Obama’s approach: the drawbacks
Krugman spells out the difficulties of trying to take a middle path in the current political context:
I’ve been alerted to an interesting Boston Globe article about Barack Obama’s role, when he was in the Illinois legislature, in the attempt to get the state committed to universal health care. It turns out that the story very much prefigures the debates we’re having right now.
Obama later watered down the bill after hearing from insurers and after a legal precedent surfaced during the debate indicating that it would be unconstitutional for one legislative assembly to pass a law requiring a future legislative assembly to craft a healthcare plan.
During debate on the bill on May 19, 2004, Obama portrayed himself as a conciliatory figure. He acknowledged that he had “worked diligently with the insurance industry,” as well as Republicans, to limit the legislation’s reach and noted that the bill had undergone a “complete restructuring” after industry representatives “legitimately” raised fears that it would result in a single-payer system.
“The original presentation of the bill was the House version that we radically changed – we radically changed – and we changed in response to concerns that were raised by the insurance industry,” Obama said, according to the session transcript.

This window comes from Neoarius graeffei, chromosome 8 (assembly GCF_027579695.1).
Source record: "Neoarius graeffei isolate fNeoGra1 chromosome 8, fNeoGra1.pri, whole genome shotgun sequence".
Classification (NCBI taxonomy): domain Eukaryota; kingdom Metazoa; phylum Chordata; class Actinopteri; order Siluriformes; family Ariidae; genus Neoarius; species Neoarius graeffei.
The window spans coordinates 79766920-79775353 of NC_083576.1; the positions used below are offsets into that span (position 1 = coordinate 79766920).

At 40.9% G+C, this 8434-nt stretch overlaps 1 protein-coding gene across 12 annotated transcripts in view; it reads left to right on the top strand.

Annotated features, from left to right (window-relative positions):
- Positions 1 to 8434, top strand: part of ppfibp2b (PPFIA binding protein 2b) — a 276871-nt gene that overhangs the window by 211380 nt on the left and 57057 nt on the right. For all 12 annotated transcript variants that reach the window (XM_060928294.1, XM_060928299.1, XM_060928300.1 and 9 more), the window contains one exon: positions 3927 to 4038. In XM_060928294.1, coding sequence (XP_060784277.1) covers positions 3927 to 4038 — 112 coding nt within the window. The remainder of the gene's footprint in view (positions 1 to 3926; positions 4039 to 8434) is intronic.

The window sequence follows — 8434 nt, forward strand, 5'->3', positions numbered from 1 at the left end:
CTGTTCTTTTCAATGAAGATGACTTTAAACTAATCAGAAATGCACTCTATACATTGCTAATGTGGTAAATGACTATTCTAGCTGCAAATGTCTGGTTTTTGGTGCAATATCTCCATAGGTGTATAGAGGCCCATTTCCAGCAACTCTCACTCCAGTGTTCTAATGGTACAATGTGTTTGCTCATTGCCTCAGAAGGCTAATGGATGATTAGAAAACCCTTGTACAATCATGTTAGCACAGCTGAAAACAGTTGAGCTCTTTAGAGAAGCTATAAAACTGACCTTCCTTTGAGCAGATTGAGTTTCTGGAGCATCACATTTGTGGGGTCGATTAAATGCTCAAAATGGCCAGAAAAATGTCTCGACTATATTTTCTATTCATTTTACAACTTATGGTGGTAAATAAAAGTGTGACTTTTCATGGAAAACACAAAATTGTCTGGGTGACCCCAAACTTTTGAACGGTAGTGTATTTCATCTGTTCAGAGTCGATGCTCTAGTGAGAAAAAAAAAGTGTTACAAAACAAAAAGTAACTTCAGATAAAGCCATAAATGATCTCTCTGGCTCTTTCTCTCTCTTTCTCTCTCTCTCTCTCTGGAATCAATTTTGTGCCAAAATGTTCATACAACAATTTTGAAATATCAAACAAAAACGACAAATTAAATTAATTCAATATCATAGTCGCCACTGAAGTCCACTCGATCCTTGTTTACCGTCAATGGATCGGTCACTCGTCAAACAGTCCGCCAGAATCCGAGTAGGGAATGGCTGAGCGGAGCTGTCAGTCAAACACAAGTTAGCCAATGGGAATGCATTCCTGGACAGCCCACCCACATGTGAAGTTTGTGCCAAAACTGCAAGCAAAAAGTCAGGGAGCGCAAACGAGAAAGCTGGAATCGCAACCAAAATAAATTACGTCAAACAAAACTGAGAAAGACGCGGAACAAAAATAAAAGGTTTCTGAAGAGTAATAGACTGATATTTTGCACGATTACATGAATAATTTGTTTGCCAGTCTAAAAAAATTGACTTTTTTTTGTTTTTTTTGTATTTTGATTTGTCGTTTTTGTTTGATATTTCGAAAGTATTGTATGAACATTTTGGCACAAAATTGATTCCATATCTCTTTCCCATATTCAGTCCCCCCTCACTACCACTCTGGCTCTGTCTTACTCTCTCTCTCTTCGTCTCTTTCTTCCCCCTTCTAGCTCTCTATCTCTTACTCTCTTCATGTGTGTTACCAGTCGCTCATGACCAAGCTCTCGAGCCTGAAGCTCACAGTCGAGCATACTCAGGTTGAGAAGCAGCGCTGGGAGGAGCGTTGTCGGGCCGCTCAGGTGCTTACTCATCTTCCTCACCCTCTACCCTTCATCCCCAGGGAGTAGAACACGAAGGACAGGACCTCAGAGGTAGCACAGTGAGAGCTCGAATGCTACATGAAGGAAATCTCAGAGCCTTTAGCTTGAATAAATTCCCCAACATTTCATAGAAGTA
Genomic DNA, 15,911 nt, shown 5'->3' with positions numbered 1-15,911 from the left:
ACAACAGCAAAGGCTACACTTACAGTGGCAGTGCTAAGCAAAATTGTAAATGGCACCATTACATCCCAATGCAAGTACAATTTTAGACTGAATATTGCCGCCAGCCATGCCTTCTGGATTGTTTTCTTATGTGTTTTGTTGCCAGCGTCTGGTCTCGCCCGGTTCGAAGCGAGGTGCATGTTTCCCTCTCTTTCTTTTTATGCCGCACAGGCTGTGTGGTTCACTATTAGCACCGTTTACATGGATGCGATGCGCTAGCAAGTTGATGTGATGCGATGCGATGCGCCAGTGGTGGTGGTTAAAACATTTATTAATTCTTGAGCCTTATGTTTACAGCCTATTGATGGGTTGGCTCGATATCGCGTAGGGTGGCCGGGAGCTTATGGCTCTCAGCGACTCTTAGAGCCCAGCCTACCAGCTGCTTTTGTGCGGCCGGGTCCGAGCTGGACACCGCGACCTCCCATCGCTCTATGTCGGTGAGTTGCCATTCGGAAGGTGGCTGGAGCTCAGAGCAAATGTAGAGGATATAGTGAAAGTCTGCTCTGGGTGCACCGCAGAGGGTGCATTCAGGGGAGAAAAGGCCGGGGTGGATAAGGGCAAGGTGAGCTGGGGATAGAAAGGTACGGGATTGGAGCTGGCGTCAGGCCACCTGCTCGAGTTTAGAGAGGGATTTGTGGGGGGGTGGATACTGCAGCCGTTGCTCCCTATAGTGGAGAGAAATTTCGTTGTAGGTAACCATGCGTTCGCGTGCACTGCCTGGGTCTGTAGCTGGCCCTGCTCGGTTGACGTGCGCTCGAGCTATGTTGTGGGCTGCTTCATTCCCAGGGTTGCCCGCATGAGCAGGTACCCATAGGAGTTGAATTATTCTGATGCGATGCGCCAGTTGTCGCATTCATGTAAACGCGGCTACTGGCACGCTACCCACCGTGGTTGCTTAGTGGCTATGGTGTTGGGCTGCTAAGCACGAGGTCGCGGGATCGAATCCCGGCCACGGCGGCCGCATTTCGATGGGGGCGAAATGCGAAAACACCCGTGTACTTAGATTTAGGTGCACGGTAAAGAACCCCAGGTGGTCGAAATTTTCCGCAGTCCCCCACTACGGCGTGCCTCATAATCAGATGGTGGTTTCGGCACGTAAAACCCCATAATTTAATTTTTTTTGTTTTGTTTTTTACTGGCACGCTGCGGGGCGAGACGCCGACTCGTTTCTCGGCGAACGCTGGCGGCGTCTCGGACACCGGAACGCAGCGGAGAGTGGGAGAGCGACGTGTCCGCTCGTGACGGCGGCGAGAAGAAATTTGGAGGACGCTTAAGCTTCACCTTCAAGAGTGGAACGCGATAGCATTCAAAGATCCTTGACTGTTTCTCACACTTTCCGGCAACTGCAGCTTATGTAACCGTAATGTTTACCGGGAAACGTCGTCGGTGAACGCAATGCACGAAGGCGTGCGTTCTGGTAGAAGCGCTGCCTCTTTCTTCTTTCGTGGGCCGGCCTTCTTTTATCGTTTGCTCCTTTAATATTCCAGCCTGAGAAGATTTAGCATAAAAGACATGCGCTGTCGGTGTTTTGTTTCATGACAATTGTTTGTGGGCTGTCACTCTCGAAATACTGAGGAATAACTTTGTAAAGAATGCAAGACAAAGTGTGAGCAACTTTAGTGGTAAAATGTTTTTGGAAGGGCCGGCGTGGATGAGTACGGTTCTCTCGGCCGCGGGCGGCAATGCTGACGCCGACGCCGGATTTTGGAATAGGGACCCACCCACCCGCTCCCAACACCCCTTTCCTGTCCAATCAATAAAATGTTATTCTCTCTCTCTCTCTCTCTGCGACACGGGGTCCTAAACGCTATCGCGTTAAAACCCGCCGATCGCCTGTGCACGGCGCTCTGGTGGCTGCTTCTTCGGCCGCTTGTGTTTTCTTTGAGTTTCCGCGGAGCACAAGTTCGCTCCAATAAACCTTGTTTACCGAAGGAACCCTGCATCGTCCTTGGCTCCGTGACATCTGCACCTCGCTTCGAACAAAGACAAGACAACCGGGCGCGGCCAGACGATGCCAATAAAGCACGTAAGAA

To be fair, the piece also says this:
During debate over the Health Care Justice Act, Obama also attacked the insurers, accusing the industry of “fear-mongering” by claiming, even after he made changes they wanted, that the bill would lead to a government takeover.
This story gives a lot of context to the debate over health reform now. Obama clearly sees himself playing the same role as president that he did as a state legislator — as a broker among groups, including the insurance industry, as someone who can find a compromise solution that’s acceptable to a wide range of opinion.
My thoughts: being president isn’t at all like being a state legislator, Illinois Republicans aren’t like the national Republican party, 2009 won’t be 2003, and the insurance industry’s opposition to national health reform — which must, if it is to mean anything, strike deep at the industry’s fundamental business — will be much harsher than its opposition to a basically quite mild state-level reform effort.
The point is that if national health reform is going to happen, it will be as the result of a no-holds-barred fight of an entirely different order from what Obama saw in Illinois. The president’s role will have to be far more confrontational, involve far more twisting of arms and rallying of the public against the special interests, than Obama’s role as a state legislator in the Illinois case. And it will take place against a backdrop of fierce attacks not just from the industry but from Republicans who fear, rightly, that any kind of reform will move the country in a more liberal direction.
My worries about Obama are that he doesn’t seem to understand this — that he thinks that in 2009, as president, he can broker a national health care reform the same way that as a state legislator, in 2003, he brokered a deal that mollified the insurance industry. That’s a recipe for getting nowhere.
I have to agree: getting a good national health insurance plan is going to be a fight every step of the way, and Big Pharma and the insurance companies are not going to give an inch. The only way it will happen is with a strong and combative president and a solid Democratic majority in Congress.